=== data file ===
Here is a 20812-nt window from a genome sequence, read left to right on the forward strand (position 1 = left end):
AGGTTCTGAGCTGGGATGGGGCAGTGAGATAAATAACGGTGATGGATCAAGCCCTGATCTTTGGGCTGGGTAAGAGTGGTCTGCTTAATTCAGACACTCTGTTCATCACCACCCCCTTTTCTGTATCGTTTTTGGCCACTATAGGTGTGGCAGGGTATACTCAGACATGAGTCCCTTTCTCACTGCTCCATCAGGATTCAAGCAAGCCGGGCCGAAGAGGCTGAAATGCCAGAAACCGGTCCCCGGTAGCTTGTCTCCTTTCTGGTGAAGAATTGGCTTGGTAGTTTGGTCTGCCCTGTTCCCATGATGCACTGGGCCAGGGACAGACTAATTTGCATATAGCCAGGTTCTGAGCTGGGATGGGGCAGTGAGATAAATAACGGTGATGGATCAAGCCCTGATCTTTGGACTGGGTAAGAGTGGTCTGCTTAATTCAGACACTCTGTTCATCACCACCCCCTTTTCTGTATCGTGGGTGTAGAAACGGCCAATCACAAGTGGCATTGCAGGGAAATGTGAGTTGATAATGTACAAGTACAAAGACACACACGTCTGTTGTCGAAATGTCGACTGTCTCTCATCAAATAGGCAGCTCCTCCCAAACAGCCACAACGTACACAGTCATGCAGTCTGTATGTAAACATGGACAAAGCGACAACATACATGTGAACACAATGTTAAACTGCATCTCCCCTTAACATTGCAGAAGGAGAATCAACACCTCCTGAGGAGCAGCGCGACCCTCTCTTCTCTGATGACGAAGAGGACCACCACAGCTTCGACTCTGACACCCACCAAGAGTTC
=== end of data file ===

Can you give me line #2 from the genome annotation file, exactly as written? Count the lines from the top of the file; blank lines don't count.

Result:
AGGTTCTGAGCTGGGATGGGGCAGTGAGATAAATAACGGTGATGGATCAAGCCCTGATCTTTGGGCTGGGTAAGAGTGGTCTGCTTAATTCAGACACTCTGTTCATCACCACCCCCTTTTCTGTATCGTTTTTGGCCACTATAGGTGTGGCAGGGTATACTCAGACATGAGTCCCTTTCTCACTGCTCCATCAGGATTCAAGCAAGCCGGGCCGAAGAGGCTGAAATGCCAGAAACCGGTCCCCGGTAGCTTGTCTCCTTTCTGGTGAAGAATTGGCTTGGTAGTTTGGTCTGCCCTGTTCCCATGATGCACTGGGCCAGGGACAGACTAATTTGCATATAGCCAGGTTCTGAGCTGGGATGGGGCAGTGAGATAAATAACGGTGATGGATCAAGCCCTGATCTTTGGACTGGGTAAGAGTGGTCTGCTTAATTCAGACACTCTGTTCATCACCACCCCCTTTTCTGTATCGTGGGTGTAGAAACGGCCAATCACAAGTGGCATTGCAGGGAAATGTGAGTTGATAATGTACAAGTACAAAGACACACACGTCTGTTGTCGAAATGTCGACTGTCTCTCATCAAATAGGCAGCTCCTCCCAAACAGCCACAACGTACACAGTCATGCAGTCTGTATGTAAACATGGACAAAGCGACAACATACATGTGAACACAATGTTAAACTGCATCTCCCCTTAACATTGCAGAAGGAGAATCAACACCTCCTGAGGAGCAGCGCGACCCTCTCTTCTCTGATGACGAAGAGGACCACCACAGCTTCGACTCTGACACCCACCAAGAGTTC